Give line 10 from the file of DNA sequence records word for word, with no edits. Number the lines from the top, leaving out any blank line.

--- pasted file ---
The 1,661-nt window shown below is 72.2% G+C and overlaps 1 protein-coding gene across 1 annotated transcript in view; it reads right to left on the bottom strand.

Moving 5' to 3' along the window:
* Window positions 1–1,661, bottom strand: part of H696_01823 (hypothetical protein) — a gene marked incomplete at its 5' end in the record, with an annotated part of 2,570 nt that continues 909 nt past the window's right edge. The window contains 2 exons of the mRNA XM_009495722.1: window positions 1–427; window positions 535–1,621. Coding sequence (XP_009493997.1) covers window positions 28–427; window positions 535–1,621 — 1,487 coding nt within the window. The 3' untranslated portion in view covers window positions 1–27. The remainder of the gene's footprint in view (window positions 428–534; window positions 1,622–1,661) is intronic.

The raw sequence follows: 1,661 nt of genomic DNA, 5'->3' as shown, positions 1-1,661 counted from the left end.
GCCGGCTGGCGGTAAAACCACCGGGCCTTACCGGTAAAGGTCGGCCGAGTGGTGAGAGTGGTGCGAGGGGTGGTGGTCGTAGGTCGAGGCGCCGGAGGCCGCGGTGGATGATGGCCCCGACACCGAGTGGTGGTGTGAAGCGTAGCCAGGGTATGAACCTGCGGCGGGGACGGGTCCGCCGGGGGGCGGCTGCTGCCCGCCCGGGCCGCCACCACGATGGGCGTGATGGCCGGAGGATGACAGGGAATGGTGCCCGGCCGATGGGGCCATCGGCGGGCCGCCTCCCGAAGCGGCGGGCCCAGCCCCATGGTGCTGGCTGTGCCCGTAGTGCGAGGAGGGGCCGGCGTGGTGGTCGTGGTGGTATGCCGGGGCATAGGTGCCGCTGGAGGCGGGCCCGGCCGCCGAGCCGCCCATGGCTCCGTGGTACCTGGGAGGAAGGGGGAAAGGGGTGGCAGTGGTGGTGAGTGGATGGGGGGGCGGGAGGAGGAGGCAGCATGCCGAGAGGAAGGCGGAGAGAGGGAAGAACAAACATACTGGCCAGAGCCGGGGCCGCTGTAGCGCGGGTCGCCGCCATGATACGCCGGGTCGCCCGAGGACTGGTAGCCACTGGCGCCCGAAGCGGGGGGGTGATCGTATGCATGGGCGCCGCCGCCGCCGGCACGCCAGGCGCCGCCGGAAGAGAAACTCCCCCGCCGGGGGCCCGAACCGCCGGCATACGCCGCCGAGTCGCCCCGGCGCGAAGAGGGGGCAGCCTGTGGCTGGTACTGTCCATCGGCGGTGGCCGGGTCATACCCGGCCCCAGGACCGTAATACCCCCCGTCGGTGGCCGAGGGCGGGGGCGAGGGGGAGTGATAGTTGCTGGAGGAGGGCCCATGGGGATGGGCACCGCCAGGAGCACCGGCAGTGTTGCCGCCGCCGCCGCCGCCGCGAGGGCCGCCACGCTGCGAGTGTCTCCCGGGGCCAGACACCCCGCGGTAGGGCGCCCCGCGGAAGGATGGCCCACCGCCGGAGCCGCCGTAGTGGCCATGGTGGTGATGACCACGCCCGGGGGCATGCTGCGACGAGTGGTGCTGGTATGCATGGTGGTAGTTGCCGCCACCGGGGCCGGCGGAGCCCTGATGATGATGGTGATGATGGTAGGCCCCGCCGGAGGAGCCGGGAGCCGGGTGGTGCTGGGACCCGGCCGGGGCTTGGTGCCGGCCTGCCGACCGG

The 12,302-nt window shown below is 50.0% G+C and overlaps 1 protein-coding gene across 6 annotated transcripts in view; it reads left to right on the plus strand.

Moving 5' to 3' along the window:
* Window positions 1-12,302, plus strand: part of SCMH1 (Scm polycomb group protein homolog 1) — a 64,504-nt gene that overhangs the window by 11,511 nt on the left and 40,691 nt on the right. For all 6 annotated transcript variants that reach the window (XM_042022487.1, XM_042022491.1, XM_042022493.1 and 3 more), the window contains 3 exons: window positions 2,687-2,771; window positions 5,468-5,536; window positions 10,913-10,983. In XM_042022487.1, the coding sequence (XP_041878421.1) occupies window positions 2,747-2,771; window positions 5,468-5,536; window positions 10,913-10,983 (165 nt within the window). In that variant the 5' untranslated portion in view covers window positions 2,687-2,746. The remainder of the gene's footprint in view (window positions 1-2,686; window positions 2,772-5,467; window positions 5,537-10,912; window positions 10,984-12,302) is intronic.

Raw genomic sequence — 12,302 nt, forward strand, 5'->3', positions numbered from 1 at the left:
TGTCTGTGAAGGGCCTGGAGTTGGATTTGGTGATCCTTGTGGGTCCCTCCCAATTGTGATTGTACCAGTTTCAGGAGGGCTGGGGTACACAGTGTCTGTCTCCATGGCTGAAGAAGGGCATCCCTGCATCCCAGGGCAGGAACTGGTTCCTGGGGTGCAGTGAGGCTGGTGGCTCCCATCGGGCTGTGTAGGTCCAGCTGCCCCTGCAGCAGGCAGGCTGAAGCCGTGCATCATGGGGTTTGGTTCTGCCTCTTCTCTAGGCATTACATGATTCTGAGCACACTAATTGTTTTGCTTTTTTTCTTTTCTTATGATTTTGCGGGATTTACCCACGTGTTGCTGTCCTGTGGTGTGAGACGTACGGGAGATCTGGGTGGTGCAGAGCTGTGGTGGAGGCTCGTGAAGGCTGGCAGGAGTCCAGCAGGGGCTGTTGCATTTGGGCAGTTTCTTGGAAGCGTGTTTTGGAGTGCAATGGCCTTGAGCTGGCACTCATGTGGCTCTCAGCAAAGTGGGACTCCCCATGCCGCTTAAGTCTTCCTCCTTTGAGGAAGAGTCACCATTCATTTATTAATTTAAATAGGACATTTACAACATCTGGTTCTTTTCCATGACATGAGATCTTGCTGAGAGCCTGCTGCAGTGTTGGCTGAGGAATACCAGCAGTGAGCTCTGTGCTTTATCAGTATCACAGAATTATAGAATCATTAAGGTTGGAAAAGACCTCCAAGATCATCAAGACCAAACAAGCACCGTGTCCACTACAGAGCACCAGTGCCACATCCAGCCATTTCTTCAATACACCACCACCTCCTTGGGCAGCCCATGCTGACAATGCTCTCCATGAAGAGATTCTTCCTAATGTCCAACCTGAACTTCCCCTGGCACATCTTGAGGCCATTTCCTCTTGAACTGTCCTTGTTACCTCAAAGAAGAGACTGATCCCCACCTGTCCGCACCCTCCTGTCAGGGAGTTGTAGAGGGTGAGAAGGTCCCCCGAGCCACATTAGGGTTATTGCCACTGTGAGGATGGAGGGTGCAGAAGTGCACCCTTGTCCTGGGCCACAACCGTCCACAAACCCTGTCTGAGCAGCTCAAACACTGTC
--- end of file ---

TGTCTGTGAAGGGCCTGGAGTTGGATTTGGTGATCCTTGTGGGTCCCTCCCAATTGTGATTGTACCAGTTTCAGGAGGGCTGGGGTACACAGTGTCTGTCTCCATGGCTGAAGAAGGGCATCCCTGCATCCCAGGGCAGGAACTGGTTCCTGGGGTGCAGTGAGGCTGGTGGCTCCCATCGGGCTGTGTAGGTCCAGCTGCCCCTGCAGCAGGCAGGCTGAAGCCGTGCATCATGGGGTTTGGTTCTGCCTCTTCTCTAGGCATTACATGATTCTGAGCACACTAATTGTTTTGCTTTTTTTCTTTTCTTATGATTTTGCGGGATTTACCCACGTGTTGCTGTCCTGTGGTGTGAGACGTACGGGAGATCTGGGTGGTGCAGAGCTGTGGTGGAGGCTCGTGAAGGCTGGCAGGAGTCCAGCAGGGGCTGTTGCATTTGGGCAGTTTCTTGGAAGCGTGTTTTGGAGTGCAATGGCCTTGAGCTGGCACTCATGTGGCTCTCAGCAAAGTGGGACTCCCCATGCCGCTTAAGTCTTCCTCCTTTGAGGAAGAGTCACCATTCATTTATTAATTTAAATAGGACATTTACAACATCTGGTTCTTTTCCATGACATGAGATCTTGCTGAGAGCCTGCTGCAGTGTTGGCTGAGGAATACCAGCAGTGAGCTCTGTGCTTTATCAGTATCACAGAATTATAGAATCATTAAGGTTGGAAAAGACCTCCAAGATCATCAAGACCAAACAAGCACCGTGTCCACTACAGAGCACCAGTGCCACATCCAGCCATTTCTTCAATACACCACCACCTCCTTGGGCAGCCCATGCTGACAATGCTCTCCATGAAGAGATTCTTCCTAATGTCCAACCTGAACTTCCCCTGGCACATCTTGAGGCCATTTCCTCTTGAACTGTCCTTGTTACCTCAAAGAAGAGACTGATCCCCACCTGTCCGCACCCTCCTGTCAGGGAGTTGTAGAGGGTGAGAAGGTCCCCCGAGCCACATTAGGGTTATTGCCACTGTGAGGATGGAGGGTGCAGAAGTGCACCCTTGTCCTGGGCCACAACCGTCCACAAACCCTGTCTGAGCAGCTCAAACACTGTC